Friday, March 30, 2018

On Good Friday: listen to a martyr for hope and justice

Next Wednesday will be the 50th anniversary of the day Dr. Martin Luther King Jr.was killed by a racist white sniper in Memphis.

Ten years ago, for the 40th anniversary, Michael Eric Dyson offered a little book: April 4, 1968: Martin Luther King, Jr.'s Death and How it Changed America. On this Good Friday, when Christians remember innocent death applauded by crowds and inflicted by imperial power, when we live under a regime that incites cruelty and hate all around, much of Dyson's meditation on King's death seems on point.

You cannot hear the name Martin Luther King, Jr., and not think of death. You might hear the words "I have a dream," but they will doubtlessly only serve to underscore an image of a simple motel balcony, a large man made small, a pool of blood. For as famous as he may have been in life it is, and was, death that ultimately defined him. Born into a people whose main solace was Christianity's Promised Land awaiting them after the sufferings of this world, King took on the power of his race's presumed destiny and found in himself the defiance necessary to spark change. He ate, drank, and slept death. He danced with it, he preached it, he feared it, and he stared it down. He looked for ways to lay it aside, this burden of his own mortality, but ultimately knew that his unwavering insistence on a nonviolent end to the mistreatment of his people could only end violently.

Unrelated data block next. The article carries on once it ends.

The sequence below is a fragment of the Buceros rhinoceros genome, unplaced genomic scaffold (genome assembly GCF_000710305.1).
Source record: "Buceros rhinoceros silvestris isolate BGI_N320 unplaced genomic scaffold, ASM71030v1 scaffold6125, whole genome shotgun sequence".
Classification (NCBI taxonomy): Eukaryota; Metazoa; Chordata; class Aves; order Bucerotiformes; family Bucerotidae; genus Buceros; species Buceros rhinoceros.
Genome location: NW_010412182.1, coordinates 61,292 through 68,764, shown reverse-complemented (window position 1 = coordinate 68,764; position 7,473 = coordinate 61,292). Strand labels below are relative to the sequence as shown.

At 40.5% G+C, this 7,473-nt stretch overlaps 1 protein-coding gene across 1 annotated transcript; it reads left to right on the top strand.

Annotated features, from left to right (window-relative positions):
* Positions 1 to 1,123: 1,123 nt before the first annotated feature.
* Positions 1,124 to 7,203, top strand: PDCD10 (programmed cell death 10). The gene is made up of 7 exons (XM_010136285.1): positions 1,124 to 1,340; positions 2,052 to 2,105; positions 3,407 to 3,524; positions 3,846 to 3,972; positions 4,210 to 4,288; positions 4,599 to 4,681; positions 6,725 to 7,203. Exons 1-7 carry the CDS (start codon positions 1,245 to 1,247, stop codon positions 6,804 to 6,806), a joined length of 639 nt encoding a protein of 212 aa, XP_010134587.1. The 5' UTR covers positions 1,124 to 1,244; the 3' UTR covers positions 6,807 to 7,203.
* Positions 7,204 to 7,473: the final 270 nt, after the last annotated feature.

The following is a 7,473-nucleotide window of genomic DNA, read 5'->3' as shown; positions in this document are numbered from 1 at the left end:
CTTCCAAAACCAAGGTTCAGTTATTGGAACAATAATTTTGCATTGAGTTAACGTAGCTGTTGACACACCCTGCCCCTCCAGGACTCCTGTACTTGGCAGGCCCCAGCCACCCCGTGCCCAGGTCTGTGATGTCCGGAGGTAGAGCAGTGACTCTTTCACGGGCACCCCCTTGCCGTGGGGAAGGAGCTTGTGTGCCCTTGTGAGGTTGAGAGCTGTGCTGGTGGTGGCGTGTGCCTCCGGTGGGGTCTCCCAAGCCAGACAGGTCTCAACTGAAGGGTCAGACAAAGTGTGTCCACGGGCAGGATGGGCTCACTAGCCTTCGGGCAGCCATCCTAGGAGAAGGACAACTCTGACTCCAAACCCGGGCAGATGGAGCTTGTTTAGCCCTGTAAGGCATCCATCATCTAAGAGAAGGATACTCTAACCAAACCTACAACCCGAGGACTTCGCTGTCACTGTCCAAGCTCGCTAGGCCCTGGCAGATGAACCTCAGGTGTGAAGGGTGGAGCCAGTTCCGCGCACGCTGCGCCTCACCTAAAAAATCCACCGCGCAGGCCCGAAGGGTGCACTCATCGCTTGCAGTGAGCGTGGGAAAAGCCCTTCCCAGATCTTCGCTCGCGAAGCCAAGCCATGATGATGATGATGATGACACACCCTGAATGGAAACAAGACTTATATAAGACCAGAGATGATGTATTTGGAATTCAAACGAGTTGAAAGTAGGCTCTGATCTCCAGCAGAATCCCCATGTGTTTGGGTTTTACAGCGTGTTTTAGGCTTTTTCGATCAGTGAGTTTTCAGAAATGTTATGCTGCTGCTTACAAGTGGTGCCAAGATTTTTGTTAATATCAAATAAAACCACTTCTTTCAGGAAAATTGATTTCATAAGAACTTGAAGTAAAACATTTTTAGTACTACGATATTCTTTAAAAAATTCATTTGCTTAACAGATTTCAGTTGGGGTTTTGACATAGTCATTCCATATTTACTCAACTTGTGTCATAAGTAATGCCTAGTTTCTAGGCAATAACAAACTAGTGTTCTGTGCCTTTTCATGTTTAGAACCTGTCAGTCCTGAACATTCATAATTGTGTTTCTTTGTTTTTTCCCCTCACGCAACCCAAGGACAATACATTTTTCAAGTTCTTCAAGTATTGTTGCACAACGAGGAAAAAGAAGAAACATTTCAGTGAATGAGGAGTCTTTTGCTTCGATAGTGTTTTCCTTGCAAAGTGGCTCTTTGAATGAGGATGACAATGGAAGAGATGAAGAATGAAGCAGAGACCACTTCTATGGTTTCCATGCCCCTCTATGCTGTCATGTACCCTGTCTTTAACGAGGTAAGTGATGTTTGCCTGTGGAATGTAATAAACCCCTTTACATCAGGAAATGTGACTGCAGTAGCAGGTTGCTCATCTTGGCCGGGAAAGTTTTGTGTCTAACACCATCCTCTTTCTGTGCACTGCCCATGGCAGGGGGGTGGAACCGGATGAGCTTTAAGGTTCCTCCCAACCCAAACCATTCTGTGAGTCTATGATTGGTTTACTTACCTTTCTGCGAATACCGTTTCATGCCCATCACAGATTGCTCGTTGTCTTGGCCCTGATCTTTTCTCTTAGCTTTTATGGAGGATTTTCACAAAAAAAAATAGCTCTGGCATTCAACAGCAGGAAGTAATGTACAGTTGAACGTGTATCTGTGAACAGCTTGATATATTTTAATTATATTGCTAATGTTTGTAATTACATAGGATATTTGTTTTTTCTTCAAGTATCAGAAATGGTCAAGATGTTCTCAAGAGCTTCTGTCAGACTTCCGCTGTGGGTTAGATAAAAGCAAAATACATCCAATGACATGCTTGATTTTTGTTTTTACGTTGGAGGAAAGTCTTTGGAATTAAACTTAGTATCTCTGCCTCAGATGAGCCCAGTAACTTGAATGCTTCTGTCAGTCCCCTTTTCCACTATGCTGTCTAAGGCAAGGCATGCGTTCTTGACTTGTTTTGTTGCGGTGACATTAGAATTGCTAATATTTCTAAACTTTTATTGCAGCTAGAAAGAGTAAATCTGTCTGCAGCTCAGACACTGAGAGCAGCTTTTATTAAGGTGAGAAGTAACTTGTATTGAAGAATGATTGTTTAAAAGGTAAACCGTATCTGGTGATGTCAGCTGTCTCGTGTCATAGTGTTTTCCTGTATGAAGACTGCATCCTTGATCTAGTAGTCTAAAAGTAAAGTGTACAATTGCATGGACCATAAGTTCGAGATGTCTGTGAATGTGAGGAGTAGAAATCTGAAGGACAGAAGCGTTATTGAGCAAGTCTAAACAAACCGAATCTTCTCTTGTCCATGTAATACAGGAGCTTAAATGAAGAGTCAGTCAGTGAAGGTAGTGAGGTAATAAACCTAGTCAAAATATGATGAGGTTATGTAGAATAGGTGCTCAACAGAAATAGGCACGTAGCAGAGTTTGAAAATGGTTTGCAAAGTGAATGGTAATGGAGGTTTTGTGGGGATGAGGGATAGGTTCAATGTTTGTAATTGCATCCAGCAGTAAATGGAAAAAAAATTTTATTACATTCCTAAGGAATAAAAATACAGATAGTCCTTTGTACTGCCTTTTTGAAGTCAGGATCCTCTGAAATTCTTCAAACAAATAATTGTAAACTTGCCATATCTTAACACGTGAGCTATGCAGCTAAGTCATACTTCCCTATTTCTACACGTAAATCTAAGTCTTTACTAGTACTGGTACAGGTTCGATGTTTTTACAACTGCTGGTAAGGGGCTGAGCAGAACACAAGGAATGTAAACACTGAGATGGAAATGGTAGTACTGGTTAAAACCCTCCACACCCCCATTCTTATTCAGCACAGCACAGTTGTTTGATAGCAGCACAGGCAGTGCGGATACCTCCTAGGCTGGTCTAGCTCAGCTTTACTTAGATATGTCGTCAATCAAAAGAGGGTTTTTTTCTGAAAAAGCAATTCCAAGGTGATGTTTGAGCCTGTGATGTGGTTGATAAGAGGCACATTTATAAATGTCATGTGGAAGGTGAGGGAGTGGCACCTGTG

... King struggled constantly between bravery and the specter of breakdown. His public proclamations of fearlessness were both truthful and strategic. They were aimed at reinforcing troops in the racial trenches. But in private, blue moods sometimes sucked his spirit dry. There were times when King was undaunted by the prospect of death, addressing it with fairly objective calculation. At other times he was ambushed by the fear and world-weariness known only to those who've been fiendishly chased by government officials, fellow citizens, and hate groups. ...

... it is nearly miraculous that King managed to keep death in a philosophical headlock as often as he did. Sure, he sometimes cried uncle in private and was bulldozed by impenetrable despondency. But King rallied to declare in public what he knew to be true, both despite and because of his suffering. King's plight made this clear: if sleep is the cousin of death, then depression is its little brother. His depressions often felt like death only slightly delayed. ...

... King's hope flashed even as he said that the nation's political drift led to spiritual death. If he had given up on the American dream he would have stopped being disappointed in white America. King's bitter indictment of the country's unconscious racism grew from his lover's quarrel with America. ... white privilege had to die for black equality to be born ...

Dyson's strange and wonderful book is not to be missed, only slightly dated because many the statistics he cites describing the black condition in this country have only grown more unequal over the last ten years. His meandering assessments of black leaders after King remain insightful, especially his thoughts on the merits and demerits of the charismatic style in figures including Jesse Jackson, Al Sharpton, and Barack Obama. He concludes with an imaginary interview with King on his 80th birthday in which King tries to shatter taboos on (black) leaders seeking professional help with their inevitable personal anxieties and depressions.

Best of all, this book is available as an audiobook, read by the author. Dyson is gifted mimic; his recitation of King's own words come across as the preacher himself. We've heard that tenor and cadence in recordings; listen to it again from Dyson.

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